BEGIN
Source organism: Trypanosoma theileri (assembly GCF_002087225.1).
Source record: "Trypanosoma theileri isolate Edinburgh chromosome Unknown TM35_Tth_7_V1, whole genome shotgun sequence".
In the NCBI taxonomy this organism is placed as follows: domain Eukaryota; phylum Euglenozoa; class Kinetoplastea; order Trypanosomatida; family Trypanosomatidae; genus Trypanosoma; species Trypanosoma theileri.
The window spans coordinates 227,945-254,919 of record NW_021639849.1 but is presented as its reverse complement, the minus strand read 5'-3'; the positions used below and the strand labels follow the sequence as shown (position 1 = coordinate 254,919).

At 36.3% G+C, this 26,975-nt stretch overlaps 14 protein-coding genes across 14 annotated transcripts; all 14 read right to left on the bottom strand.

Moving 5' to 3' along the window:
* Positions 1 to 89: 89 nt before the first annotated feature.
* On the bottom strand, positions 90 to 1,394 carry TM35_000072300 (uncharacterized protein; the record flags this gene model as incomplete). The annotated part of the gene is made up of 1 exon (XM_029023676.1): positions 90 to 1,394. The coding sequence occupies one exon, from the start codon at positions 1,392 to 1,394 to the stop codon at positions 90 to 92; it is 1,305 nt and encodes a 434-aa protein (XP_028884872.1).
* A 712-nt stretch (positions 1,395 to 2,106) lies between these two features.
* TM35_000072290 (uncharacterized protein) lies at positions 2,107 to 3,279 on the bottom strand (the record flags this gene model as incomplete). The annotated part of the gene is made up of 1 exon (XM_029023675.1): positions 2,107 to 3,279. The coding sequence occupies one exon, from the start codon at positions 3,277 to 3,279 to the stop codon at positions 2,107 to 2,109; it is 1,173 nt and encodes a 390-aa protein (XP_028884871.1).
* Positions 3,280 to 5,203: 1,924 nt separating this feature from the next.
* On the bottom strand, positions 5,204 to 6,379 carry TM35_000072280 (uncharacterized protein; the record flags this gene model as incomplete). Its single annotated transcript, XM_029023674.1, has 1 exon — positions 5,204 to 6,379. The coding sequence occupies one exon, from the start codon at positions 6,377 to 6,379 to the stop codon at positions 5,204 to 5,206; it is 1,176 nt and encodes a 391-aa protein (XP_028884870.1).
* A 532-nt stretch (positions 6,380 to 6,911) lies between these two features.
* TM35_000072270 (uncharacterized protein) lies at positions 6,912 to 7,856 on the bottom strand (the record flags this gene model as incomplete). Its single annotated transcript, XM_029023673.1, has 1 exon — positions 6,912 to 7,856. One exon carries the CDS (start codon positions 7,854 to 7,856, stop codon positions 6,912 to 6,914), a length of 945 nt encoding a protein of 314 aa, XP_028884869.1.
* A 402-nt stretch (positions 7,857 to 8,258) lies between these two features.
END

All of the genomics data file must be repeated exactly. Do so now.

Source organism: Trypanosoma theileri (assembly GCF_002087225.1).
Source record: "Trypanosoma theileri isolate Edinburgh chromosome Unknown TM35_Tth_7_V1, whole genome shotgun sequence".
In the NCBI taxonomy this organism is placed as follows: domain Eukaryota; phylum Euglenozoa; class Kinetoplastea; order Trypanosomatida; family Trypanosomatidae; genus Trypanosoma; species Trypanosoma theileri.
The window spans coordinates 227,945-254,919 of record NW_021639849.1 but is presented as its reverse complement, the minus strand read 5'-3'; the positions used below and the strand labels follow the sequence as shown (position 1 = coordinate 254,919).

At 36.3% G+C, this 26,975-nt stretch overlaps 14 protein-coding genes across 14 annotated transcripts; all 14 read right to left on the bottom strand.

Moving 5' to 3' along the window:
* Positions 1 to 89: 89 nt before the first annotated feature.
* On the bottom strand, positions 90 to 1,394 carry TM35_000072300 (uncharacterized protein; the record flags this gene model as incomplete). The annotated part of the gene is made up of 1 exon (XM_029023676.1): positions 90 to 1,394. The coding sequence occupies one exon, from the start codon at positions 1,392 to 1,394 to the stop codon at positions 90 to 92; it is 1,305 nt and encodes a 434-aa protein (XP_028884872.1).
* A 712-nt stretch (positions 1,395 to 2,106) lies between these two features.
* TM35_000072290 (uncharacterized protein) lies at positions 2,107 to 3,279 on the bottom strand (the record flags this gene model as incomplete). The annotated part of the gene is made up of 1 exon (XM_029023675.1): positions 2,107 to 3,279. The coding sequence occupies one exon, from the start codon at positions 3,277 to 3,279 to the stop codon at positions 2,107 to 2,109; it is 1,173 nt and encodes a 390-aa protein (XP_028884871.1).
* Positions 3,280 to 5,203: 1,924 nt separating this feature from the next.
* On the bottom strand, positions 5,204 to 6,379 carry TM35_000072280 (uncharacterized protein; the record flags this gene model as incomplete). Its single annotated transcript, XM_029023674.1, has 1 exon — positions 5,204 to 6,379. The coding sequence occupies one exon, from the start codon at positions 6,377 to 6,379 to the stop codon at positions 5,204 to 5,206; it is 1,176 nt and encodes a 391-aa protein (XP_028884870.1).
* A 532-nt stretch (positions 6,380 to 6,911) lies between these two features.
* TM35_000072270 (uncharacterized protein) lies at positions 6,912 to 7,856 on the bottom strand (the record flags this gene model as incomplete). Its single annotated transcript, XM_029023673.1, has 1 exon — positions 6,912 to 7,856. One exon carries the CDS (start codon positions 7,854 to 7,856, stop codon positions 6,912 to 6,914), a length of 945 nt encoding a protein of 314 aa, XP_028884869.1.
* A 402-nt stretch (positions 7,857 to 8,258) lies between these two features.